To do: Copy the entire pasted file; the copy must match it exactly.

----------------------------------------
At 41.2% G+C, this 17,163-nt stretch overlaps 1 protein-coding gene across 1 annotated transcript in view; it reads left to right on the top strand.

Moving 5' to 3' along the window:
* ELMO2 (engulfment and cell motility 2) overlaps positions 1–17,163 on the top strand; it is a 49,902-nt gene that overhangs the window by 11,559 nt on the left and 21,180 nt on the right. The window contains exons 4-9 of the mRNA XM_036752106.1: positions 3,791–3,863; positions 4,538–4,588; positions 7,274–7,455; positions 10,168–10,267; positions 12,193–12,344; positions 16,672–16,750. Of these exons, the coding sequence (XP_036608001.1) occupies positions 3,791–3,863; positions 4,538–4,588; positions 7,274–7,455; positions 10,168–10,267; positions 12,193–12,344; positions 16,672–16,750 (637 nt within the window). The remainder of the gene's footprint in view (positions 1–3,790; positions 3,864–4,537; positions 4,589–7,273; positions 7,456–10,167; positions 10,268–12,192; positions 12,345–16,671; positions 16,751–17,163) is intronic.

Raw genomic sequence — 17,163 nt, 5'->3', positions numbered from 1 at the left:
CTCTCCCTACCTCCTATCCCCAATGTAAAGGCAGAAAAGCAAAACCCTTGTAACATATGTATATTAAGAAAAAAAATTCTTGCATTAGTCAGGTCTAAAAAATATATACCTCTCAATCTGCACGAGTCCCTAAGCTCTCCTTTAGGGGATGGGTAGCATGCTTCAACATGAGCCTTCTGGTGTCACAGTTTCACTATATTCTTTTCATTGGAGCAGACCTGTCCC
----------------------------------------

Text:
At 41.2% G+C, this 17,163-nt stretch overlaps 1 protein-coding gene across 1 annotated transcript in view; it reads left to right on the top strand.

Moving 5' to 3' along the window:
* ELMO2 (engulfment and cell motility 2) overlaps positions 1–17,163 on the top strand; it is a 49,902-nt gene that overhangs the window by 11,559 nt on the left and 21,180 nt on the right. The window contains exons 4-9 of the mRNA XM_036752106.1: positions 3,791–3,863; positions 4,538–4,588; positions 7,274–7,455; positions 10,168–10,267; positions 12,193–12,344; positions 16,672–16,750. Of these exons, the coding sequence (XP_036608001.1) occupies positions 3,791–3,863; positions 4,538–4,588; positions 7,274–7,455; positions 10,168–10,267; positions 12,193–12,344; positions 16,672–16,750 (637 nt within the window). The remainder of the gene's footprint in view (positions 1–3,790; positions 3,864–4,537; positions 4,589–7,273; positions 7,456–10,167; positions 10,268–12,192; positions 12,345–16,671; positions 16,751–17,163) is intronic.

Raw genomic sequence — 17,163 nt, 5'->3', positions numbered from 1 at the left:
CTCTCCCTACCTCCTATCCCCAATGTAAAGGCAGAAAAGCAAAACCCTTGTAACATATGTATATTAAGAAAAAAAATTCTTGCATTAGTCAGGTCTAAAAAATATATACCTCTCAATCTGCACGAGTCCCTAAGCTCTCCTTTAGGGGATGGGTAGCATGCTTCAACATGAGCCTTCTGGTGTCACAGTTTCACTATATTCTTTTCATTGGAGCAGACCTGTCCC